Tuesday, 25 June 2019

Warbling in Early Summer

There are now lots of juvenile birds around, so we have to get out and ring them! The weather had been either windy or wet, or both, so we weren’t sure if there would be much about, however as it transpired we didn’t need to have worried.
Mick, Adam, Dave, Kate and I met up on Saturday 15th June at the railtrack at 0430, plus Sam, who is interested in learning how to ring. For the CES, we put up a minimum of 14 nets (plus sundry others at the feeders), so it is quite labour intensive. We got them up nice and quickly on a cool, still morning and Dave and Adam then went off to attend to the local nest boxes we have scattered through the woods surrounding the reservoir.
After a well deserved cup of tea, we started the first round. There was no shortage of birds! We had 50 birds on the first round and almost as many on the second. It was nice to see that there were plenty of juveniles around. Unavoidably, there were many juvenile tits, but also good numbers of migratory warblers. It looks like Whitethroat, Blackcap and Chiffchaff are going to have a good year, as too are our resident Tree sparrows. However there were some notable absentees, including Grasshopper and Cetti’s warblers. We are a bit concerned that the former, although reeling early in the year, haven’t bred, although it is likely that the latter have - up at the Point.
Anyway, we worked quite hard with Mick scribing and Kate and I ringing in a stalwart fashion, while Sam handed us the bird bags and probably wondered what he had got himself into. At the end of the day we had 111 new birds ringed and 76 retraps processed. Just 13 short of the double ton! Standout birds were one juvenile Willow tit and a juvenile Kingfisher. This is our second Kingfisher this year, which is reassuring- they had a horrible year in 2018 due to the blizzards from the east last year, so we are delighted they are breeding again.
Dave and Adam carried out a nest box check and ringed two adult and two pulli Stock Doves, 8 Swallow pulli and 9 Tree Sparrow pulli, plus 3 Barn Owl nestlings, courtesy of Park Farm.
After all this work, we could barely manage to lift our glasses in the White Hart, but I’m glad to report we managed some fluid resuscitation before heading home.

Peter N

Monday, 10 June 2019

Cyprus 2019


 At the beginning of April myself Peter N and Stuart traveled to Cyprus for a weeks ringing.
We met up with Mark Jeffrey from the Sorby Brek Ringing Group.This was Stuart's first trip to Cyprus and he was very excited. However due to the large amount of rain the island had had over the winter period all the dams were full and the rivers had become raging torrents. As a result we had lost access to at least 2 of our best ringing sites.
The ringing for the week was going to be in the Polis area and the Akamas hills. The first morning we were ringing at Agios Minos. It was a quiet session, ringing mostly Blackcaps. However Stuart did ring a new species for him, a Sardinian Warbler.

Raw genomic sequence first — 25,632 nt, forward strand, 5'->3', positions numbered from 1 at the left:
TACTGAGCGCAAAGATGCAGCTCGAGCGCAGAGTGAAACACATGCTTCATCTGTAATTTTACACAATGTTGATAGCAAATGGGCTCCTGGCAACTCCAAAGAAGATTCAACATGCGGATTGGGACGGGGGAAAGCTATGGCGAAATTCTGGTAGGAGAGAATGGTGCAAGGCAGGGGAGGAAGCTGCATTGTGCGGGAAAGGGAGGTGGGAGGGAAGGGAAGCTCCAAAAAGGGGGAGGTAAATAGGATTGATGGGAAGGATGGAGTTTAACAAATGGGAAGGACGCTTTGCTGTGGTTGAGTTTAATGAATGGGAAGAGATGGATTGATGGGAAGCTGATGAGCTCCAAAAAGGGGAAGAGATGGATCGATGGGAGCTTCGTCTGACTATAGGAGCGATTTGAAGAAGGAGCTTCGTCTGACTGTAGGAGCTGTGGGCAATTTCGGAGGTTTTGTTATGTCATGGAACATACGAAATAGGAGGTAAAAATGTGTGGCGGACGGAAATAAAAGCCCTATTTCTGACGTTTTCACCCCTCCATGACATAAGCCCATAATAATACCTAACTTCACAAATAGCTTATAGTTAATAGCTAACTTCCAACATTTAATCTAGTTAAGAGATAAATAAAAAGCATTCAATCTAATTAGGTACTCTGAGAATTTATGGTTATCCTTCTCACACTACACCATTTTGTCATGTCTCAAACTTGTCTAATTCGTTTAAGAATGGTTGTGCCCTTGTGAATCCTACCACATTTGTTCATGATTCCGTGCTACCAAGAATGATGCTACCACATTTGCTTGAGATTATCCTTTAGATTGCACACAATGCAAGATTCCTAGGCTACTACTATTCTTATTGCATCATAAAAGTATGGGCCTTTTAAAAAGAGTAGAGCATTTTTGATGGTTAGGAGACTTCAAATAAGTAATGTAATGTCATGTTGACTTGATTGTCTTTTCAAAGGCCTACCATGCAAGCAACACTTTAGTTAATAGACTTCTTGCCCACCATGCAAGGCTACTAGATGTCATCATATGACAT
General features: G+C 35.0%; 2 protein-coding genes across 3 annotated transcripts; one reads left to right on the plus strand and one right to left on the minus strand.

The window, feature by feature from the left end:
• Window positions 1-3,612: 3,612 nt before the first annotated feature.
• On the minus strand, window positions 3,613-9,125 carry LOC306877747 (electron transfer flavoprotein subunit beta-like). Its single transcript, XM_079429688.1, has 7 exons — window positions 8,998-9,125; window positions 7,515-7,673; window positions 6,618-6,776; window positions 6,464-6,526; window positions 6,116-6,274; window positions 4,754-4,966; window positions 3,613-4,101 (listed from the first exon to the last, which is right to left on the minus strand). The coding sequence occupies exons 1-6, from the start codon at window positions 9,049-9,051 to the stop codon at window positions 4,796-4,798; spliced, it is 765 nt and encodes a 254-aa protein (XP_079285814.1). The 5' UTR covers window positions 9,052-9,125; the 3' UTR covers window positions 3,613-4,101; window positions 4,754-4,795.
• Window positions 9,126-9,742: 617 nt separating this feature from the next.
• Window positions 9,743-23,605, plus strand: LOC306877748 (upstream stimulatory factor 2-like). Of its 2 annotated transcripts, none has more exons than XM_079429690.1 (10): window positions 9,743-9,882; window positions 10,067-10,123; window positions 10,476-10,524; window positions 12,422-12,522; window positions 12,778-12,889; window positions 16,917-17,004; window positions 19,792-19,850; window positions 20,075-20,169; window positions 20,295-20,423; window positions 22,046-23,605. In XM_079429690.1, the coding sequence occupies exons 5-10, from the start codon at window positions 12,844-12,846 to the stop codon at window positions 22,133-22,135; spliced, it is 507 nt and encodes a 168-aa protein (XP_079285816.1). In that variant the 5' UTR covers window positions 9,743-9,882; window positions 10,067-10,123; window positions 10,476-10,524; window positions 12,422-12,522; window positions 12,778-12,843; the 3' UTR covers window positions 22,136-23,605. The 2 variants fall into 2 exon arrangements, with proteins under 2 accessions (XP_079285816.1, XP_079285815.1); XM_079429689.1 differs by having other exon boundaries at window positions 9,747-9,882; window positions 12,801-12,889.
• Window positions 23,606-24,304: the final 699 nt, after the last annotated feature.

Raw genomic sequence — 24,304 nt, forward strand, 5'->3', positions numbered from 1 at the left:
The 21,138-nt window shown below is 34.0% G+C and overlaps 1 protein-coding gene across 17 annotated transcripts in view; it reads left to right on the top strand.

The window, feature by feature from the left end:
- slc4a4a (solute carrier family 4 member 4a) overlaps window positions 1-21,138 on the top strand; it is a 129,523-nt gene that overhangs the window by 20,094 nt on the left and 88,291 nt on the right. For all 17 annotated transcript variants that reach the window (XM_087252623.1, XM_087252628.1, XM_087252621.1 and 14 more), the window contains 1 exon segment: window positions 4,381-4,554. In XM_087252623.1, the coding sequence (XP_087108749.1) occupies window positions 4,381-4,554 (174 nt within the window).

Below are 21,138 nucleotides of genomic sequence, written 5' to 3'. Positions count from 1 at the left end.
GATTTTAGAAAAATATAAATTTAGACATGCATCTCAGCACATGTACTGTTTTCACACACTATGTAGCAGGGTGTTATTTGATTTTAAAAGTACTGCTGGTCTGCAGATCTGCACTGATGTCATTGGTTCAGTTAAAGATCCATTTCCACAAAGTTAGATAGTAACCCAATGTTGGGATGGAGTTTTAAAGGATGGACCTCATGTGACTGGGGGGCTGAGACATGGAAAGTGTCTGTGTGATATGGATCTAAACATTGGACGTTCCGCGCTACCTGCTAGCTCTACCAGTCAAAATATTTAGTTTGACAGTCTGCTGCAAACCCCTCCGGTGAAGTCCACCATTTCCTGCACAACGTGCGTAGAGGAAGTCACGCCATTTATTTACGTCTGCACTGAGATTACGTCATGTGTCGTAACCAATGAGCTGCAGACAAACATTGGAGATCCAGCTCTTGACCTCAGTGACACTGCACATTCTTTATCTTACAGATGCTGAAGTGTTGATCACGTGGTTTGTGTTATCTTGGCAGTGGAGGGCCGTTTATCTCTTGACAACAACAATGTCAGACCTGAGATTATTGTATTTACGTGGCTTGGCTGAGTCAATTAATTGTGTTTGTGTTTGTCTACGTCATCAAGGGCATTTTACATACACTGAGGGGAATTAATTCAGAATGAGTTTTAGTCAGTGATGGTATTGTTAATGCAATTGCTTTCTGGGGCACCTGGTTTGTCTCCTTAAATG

The second morning was far more successful, ringing on a site called 'The Bend'.The high lights were Wryneck, Nightingale, Pied and Collered Flycatcher, Orphean Warbler, a lovely male Redstart and finished off with 2 Eastern Bonelli's Warblers.


Eastern Orphean Warbler

Female Collared Flycatcher

Male Redstart

Eastern Bonelli's Warblers
Pied Flycatcher

The third day was fairly quiet with more Nightingale, Collared Flycatcher and Orphean Warblers.
Because of the high water levels in the reed-beds in Polis we were limited to the Akamas.
So for the remainder of our trip we  found a site higher into the hills just below Lower Smigs ridge.
These days proved very productive resulting in several Wood Warblers, numerous Nightingales a pair of Creczhmars Bunting, Orotolan Bunting,another Bonelli's Warbler, Masked Shrike, Semi Collared Flycatcher, several Orphean Warblers, another Wryneck and the highlight was an adult Scoops Owl. 



View from Lower Smigs

Wryneck

Scops Owl

Cretzschmar's Bunting

Masked Shrike

Ortolan Bunting


For  a couple of afternoons we manged to find an area of reed-bed close to Polis, where we manged to catch another new species for Stuart.
Great Reed Warbler
A week is not long enough to really appreciate the number of birds and species that migrate through Cyprus. So another thoroughly enjoyable years ringing came to an end, with new species ringed by all involved.(12 by Stuart). 300 birds processed of 30 species .
I would like to thank Bird Life Cyprus for supplying the rings and permits and Mark Jeffrey for the use of his nets and equipment.
David

Saturday, 4 May 2019

The CES season begins

Mick and I sallied forth on Friday 3rd May to undertake the first CES of the year. We met at 0500 and proceeded to put up 14 nets on a dull and cool morning. These are often quiet, as a lot of the birds are either sitting up in trees singing, to defend their territories, or sitting on eggs.
The session produced 26 new birds and 42 retraps, a great start. Amongst the new birds, we ringed two new Grasshopper warblers. These were some distance apart and so we are confident these represent two distinct territories, in addition to a third near The Point. These remain quite a rarity which we don't get every year and so we were very pleased. Retraps are not quite so glamorous, but the warblers (with the exception of one Cetti's) are all migratory. This means that they have travelled to and from Africa or the Mediterranean since we last saw them and are starting to breed at good old Stanford. By the end of the morning we had ringed all 10 of our regular warbler species, a fantastic start to the season!
Peter N
Grasshopper Warbler - P Norrie